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Thursday, April 12, 2007

CAGW Releases Prime Cuts 2007 in Anticipation of Tax Day

Washington, D.C. -- Citizens Against Government Waste (CAGW) today released Prime Cuts 2007, a comprehensive look at the depth and breadth of waste throughout the federal government. Just in time for Tax Day, the report catalogues 750 recommendations throughout the government which, if enacted, could save taxpayers $280 billion over the next year and $2 trillion over the next five years.
“As Americans reluctantly finish filing their tax forms, it is important to call attention to where all that money is going. Unfortunately, as Prime Cuts proves, much of it goes toward inefficient and wasteful government programs,” said CAGW President Tom Schatz.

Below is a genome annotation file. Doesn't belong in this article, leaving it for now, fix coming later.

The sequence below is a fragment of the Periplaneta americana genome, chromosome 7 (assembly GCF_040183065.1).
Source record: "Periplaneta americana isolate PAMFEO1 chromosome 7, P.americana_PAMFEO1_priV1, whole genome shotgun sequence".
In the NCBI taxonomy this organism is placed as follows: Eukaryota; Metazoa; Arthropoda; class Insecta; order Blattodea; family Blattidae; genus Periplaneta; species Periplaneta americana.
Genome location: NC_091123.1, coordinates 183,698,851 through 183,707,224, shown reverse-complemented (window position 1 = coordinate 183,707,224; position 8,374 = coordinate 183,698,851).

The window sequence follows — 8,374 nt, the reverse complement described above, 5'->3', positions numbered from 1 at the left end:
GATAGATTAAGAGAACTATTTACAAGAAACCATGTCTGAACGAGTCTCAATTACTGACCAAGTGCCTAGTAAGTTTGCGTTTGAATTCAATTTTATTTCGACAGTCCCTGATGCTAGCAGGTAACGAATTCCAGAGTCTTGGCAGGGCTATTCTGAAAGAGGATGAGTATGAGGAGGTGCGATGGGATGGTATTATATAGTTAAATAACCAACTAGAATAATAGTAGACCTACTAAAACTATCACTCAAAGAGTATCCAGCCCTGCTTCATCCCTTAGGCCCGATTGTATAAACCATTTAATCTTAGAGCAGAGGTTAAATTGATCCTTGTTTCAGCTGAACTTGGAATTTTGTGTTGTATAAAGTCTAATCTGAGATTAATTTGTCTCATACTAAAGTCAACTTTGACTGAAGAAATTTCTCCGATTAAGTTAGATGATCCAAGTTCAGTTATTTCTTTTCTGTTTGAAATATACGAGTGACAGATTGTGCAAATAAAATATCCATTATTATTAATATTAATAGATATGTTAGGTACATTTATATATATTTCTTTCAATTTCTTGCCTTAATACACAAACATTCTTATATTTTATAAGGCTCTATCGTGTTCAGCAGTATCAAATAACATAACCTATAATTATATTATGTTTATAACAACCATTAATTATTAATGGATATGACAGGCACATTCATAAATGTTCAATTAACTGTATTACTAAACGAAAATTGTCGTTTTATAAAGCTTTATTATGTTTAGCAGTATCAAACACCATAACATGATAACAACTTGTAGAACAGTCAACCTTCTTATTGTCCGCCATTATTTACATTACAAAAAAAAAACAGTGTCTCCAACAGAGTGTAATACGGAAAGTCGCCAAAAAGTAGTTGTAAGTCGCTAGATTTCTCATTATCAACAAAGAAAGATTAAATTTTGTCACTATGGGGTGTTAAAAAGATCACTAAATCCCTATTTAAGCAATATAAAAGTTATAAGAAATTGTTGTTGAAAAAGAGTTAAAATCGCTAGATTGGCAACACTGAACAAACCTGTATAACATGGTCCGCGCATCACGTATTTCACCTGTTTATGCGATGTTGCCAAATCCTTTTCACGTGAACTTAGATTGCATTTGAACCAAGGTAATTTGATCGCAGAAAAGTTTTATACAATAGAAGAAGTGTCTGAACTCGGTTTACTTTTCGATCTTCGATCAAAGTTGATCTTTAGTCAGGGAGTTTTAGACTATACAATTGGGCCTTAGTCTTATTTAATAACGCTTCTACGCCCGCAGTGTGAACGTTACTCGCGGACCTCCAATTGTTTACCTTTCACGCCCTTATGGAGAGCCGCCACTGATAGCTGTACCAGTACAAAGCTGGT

Prime Cuts includes examples of agencies, programs, and policies that are plagued by fraud or negligence, serve political or parochial interests rather than the general good, do not demonstrate results, duplicate efforts in the private sector, circumvent procedural checks for transparency and accountability, or exceed their original mandate.
Prime Cuts features some long-standing proposals to terminate specific programs, such as the White House’s National Youth Anti-drug Media Campaign (saving $512 million over five years), sugar subsidies (saving $800 million over five years), and the Advanced Technology Program (saving $721 million over five years). New recommendations include eliminating the Historic Whaling and Trading Partners Program and the Denali Commission, which together would save $80 million over five years.
During fiscal 2007, 14 Prime Cuts recommendations were enacted which will collectively save taxpayers almost $3 billion in the first year and $46.5 billion over five years.
“As Prime Cuts shows, Congress has no excuse for failing to identify and eliminate wasteful spending other than its own indifference,” Schatz concluded.
Citizens Against Government Waste is a nonpartisan, nonprofit organization dedicated to eliminating waste, fraud, abuse, and mismanagement in government.

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